CHICAGO — A historic farmhouse slated for demolition is not "going to be Meigs Field," said the owner of the property.
"The house is not going anywhere, and no demolition work is going to be done until all parties have a chance to try and come up with a resolution," said Grace Keane, co-owner of Keane Management, which owns the property and the demolition crew.
The farmhouse at 4618 W. Armitage Ave. was built in 1858 by Dutch pioneer James Van Natta and was one of the first homes on the Northwest Side of Chicago, then known as Jefferson Township.
"She really couldn't have been more supportive," said Ward Miller, director of Preservation Chicago. "She realized that the house had significance in terms of the development of the Northwest quadrant."
The home wasn't listed on the Chicago Historic Resources Survey, which was started in 1983 to analyze the historical importance of more than 17,000 buildings built before 1940. Inclusion on the list delays demolition for 90 days, but the Van Natta home wasn't flagged, so Keane wasn't aware until she heard from preservationists who saw the permit issued Oct. 2.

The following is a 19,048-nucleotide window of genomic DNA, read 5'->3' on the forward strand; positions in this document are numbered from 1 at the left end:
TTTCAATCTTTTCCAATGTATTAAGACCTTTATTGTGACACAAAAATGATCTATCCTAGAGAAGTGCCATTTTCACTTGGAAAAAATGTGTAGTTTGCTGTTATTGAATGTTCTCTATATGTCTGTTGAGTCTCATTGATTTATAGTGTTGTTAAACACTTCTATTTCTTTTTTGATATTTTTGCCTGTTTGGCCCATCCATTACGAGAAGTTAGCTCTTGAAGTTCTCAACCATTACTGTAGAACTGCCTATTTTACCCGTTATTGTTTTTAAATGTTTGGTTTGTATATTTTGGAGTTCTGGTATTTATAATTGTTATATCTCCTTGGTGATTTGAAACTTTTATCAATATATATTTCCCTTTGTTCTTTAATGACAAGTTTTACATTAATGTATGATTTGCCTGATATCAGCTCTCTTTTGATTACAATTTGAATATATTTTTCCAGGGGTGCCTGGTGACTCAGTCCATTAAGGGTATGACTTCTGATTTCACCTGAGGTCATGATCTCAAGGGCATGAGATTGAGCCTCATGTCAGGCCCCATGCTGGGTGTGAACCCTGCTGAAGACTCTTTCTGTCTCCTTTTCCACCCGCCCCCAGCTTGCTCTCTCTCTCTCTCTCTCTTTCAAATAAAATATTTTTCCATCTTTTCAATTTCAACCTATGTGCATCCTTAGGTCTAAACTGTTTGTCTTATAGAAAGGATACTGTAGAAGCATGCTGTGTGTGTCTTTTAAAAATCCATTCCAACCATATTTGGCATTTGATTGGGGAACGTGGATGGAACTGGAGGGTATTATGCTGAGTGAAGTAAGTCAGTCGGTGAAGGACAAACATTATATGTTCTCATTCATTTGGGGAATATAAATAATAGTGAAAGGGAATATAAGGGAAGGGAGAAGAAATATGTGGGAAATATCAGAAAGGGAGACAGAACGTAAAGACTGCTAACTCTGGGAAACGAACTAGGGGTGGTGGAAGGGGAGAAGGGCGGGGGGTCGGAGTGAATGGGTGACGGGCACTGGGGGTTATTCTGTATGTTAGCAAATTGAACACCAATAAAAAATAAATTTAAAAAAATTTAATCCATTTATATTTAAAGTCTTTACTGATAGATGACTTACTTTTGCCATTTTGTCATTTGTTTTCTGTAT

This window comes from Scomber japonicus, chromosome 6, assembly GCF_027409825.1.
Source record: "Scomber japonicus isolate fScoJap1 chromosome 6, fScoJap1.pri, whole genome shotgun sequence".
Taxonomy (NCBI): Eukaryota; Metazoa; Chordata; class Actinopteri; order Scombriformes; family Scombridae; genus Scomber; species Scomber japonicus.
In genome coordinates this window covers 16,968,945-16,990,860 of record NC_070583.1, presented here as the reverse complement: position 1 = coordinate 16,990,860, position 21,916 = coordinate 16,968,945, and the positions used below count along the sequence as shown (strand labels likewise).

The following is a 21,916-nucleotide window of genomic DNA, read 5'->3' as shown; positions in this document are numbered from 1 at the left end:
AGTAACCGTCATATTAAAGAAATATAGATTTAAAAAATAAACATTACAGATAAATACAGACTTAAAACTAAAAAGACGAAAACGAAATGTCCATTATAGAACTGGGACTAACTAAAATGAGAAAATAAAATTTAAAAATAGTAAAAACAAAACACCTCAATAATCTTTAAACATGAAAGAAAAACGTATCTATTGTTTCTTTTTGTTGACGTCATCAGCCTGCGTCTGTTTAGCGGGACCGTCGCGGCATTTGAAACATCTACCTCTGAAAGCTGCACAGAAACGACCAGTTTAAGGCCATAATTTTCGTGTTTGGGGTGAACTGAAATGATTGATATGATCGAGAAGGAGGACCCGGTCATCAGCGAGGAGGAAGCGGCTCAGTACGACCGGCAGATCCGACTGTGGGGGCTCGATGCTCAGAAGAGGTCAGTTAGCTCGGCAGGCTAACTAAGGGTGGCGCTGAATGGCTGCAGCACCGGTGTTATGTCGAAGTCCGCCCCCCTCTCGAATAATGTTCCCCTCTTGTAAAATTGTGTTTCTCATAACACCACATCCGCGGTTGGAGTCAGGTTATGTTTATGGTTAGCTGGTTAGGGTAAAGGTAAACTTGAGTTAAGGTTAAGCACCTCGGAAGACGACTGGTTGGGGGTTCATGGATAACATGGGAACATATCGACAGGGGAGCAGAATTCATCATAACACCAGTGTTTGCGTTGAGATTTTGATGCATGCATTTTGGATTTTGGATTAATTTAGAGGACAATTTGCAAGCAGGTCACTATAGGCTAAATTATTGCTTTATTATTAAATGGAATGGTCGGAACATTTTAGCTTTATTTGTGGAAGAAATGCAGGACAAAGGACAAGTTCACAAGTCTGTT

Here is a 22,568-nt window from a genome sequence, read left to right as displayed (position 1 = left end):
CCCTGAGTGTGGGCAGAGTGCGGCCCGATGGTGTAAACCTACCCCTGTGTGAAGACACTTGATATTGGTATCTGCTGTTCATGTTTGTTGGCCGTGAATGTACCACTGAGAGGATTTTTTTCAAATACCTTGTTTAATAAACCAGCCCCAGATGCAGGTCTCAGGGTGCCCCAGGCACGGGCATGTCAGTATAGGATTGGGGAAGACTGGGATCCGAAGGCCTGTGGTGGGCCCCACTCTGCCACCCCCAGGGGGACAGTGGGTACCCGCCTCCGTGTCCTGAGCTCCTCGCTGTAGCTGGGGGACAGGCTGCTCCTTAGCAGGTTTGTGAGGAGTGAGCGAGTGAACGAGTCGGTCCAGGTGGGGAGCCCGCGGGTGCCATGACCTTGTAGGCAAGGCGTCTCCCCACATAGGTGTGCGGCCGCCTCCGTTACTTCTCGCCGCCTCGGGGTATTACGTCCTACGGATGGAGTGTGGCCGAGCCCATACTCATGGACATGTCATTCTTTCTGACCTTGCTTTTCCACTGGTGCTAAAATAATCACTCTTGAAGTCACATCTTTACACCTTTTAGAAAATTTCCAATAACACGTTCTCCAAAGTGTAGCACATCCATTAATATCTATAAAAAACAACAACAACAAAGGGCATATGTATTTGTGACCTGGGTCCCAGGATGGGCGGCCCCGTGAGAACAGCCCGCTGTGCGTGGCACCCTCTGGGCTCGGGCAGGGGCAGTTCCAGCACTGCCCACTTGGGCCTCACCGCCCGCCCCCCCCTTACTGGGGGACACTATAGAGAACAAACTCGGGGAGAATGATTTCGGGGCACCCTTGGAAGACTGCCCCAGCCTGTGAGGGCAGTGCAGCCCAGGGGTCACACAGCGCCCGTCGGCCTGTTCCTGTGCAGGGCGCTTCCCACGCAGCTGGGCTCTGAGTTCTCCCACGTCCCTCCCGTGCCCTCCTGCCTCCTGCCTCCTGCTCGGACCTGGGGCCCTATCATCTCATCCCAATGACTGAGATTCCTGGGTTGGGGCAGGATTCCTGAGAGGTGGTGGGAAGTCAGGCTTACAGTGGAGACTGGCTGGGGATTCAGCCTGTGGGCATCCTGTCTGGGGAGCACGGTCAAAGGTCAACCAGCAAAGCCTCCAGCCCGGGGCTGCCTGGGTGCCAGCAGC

"I told [Miller] it wasn't going to be Meigs Field. I don't operate like that," Keane said, referring to the Northerly Island airport that was razed under the cover of night in 2003 by former Mayor Richard M. Daley.
Miller said he hopes the house can be preserved and perhaps become a community hub, like Comfort Station Logan Square. The Comfort Station building was built in the 1920s and has been saved from demolition several times. It is now used as a multidisciplinary art building.
Keane uses the lot at 4618 W. Armitage Ave. as a construction yard, which she said she could do from anywhere.
"We don't have an emotional tie to the site," she said.
Miller and Keane hope to work with Ald. Ray Suarez (31st) and the city to find a solution for preserving the home.
Some buildings — like a historic brick building in Chinatown — are not as lucky as the Van Natta home, Miller said.
"It's very refreshing that the owner was so responsive because a lot of the times, when the decision is made to tear down a building, that decision is made and it's pretty firm," Miller said.
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